NV Velenosi Passerina Vino Spumante Brut – Want an alternative to Prosecco? Check out Velenosi’s sparkler made from Passerina grapes. Notes of honey and banana liven up a creamy but crisp lemon/apple core, giving this wine a character that’s a bit closer to Alsatian Cremant than its Italian cousins. Perfectly palatable. B+ / $16

2014 Velenosi Falerio Pecorino DOC – Pecorino? Not just a delightful cheese, but also a wine, it turns out. Similar to Pinot Grigio, but with a more herbal, almost vegetal character on the finish. Tropical notes up front make this a nice summertime sipper, but the greener elements call for a food pairing. Simple but fully approachable. B / $9

2014 Velenosi Verdicchio Classico Dei Castilli di Jesi DOC – A well-crafted Verdicchio, with bright acidity and notes of lemon zest, peaches, and subtle grapefruit notes. Very cleansing and refreshing, it’s a more refined alternative to Pinot Grigio or Sauvignon Blanc. A- / $15

2013 Velenosi Lacrima di Morro d’Alba DOC – 100% Lacrima di Morro d’Alba grapes, a variety I had heretofore been unfamiliar with. Quite sweet, with a vegetal/herbal undertone. The palate is almost candylike with strawberry notes, an7d surprisingly creamy — almost unctuous. On the finish, balsamic notes arise to wash much of that away, creating a bit of a conflict of balance. C+ / $13

2013 Velenosi Rosso Piceno Superiore DOC – 70% Montepulciano, 30% Sangiovese. Simple, but pretty, with bright cherry notes laced through with tobacco and a little tar. Lightly leathery and a bit herbal, with a gently sweet character on the back end. B / $15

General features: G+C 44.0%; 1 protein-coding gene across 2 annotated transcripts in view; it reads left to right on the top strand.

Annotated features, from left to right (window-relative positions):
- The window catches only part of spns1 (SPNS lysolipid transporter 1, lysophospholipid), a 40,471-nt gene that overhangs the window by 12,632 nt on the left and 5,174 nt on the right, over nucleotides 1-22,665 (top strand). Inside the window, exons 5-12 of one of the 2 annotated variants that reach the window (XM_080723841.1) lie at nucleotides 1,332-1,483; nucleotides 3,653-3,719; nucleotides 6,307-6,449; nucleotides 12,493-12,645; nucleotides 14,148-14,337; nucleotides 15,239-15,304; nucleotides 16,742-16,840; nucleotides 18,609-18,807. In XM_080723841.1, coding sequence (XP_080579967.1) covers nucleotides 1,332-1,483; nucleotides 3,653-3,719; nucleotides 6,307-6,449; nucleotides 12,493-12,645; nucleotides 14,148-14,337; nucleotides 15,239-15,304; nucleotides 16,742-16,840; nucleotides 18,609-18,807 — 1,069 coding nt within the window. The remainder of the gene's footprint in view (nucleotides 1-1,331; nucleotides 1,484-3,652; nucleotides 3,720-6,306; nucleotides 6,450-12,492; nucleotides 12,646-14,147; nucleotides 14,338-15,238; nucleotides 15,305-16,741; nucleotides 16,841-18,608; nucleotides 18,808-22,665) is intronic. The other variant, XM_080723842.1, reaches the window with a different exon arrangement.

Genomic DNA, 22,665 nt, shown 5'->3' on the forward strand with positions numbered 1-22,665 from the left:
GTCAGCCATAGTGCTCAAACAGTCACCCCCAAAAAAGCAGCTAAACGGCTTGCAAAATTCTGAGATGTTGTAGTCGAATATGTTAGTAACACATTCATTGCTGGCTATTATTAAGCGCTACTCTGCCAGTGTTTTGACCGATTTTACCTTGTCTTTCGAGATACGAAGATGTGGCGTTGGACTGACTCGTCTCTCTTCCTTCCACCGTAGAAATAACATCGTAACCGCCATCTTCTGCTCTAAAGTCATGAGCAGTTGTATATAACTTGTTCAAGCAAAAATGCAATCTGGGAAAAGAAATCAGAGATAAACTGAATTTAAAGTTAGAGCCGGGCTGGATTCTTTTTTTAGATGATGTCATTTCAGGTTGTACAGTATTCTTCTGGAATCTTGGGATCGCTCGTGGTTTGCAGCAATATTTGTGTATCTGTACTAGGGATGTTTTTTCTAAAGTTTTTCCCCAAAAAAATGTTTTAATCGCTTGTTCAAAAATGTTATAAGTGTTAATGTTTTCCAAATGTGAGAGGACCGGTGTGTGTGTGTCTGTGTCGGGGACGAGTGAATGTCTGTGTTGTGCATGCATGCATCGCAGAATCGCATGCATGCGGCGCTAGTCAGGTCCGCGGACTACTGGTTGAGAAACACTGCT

2010 Velenosi Rosso Piceno Superiore DOC – 70% Montepulciano, 30% Sangiovese — an older bottling. What a difference a few years makes; this wine is showing layers of berries, vanilla, and a touch of marshmallow cream. Tart cherry notes stretch out the slightly syrupy finish. B+ / $15

2011 Velenosi Ludi Offida Rosso DOCG – 50% Montepulciano, 30% Cabernet Sauvignon, 20% Merlot. Extremely dense, loaded with notes of prunes, licorice candy, dark chocolate, and some balsamic. Massive, densely alcoholic and featuring a “big meal”-friendly, satiny body. Give this one time — decant it if you can — and a big glass to quaff from. Drinks like a much more expensive wine (and the bottle has the heft to back that up). A- / $35

NV Velenosi Visciole – A blend of Lacrima di Morro d’Alba and syrup from sugar-soaked sour cherries. Pretty wacky, but it grows on you, believe it or not. The cherries-in-syrup character is by far the main event here, though at 13.5% abv there’s plenty of wine in the mix to give this a slightly elevated edge. This isn’t something I could drink every day, but it’d play beautifully at the next Italian wedding you throw. B / $22 (500ml)

velenosivini.com

Review: Woodford Reserve Master’s Collection 1838 Style White Corn

woodford mastersIt’s hard to believe it’s been a year since the awesome Sonoma-Cutrer Pinot Noir Finish bourbon dropped, but the latest annual release — the tenth to come out — of the Woodford Reserve Master’s Collection is upon us.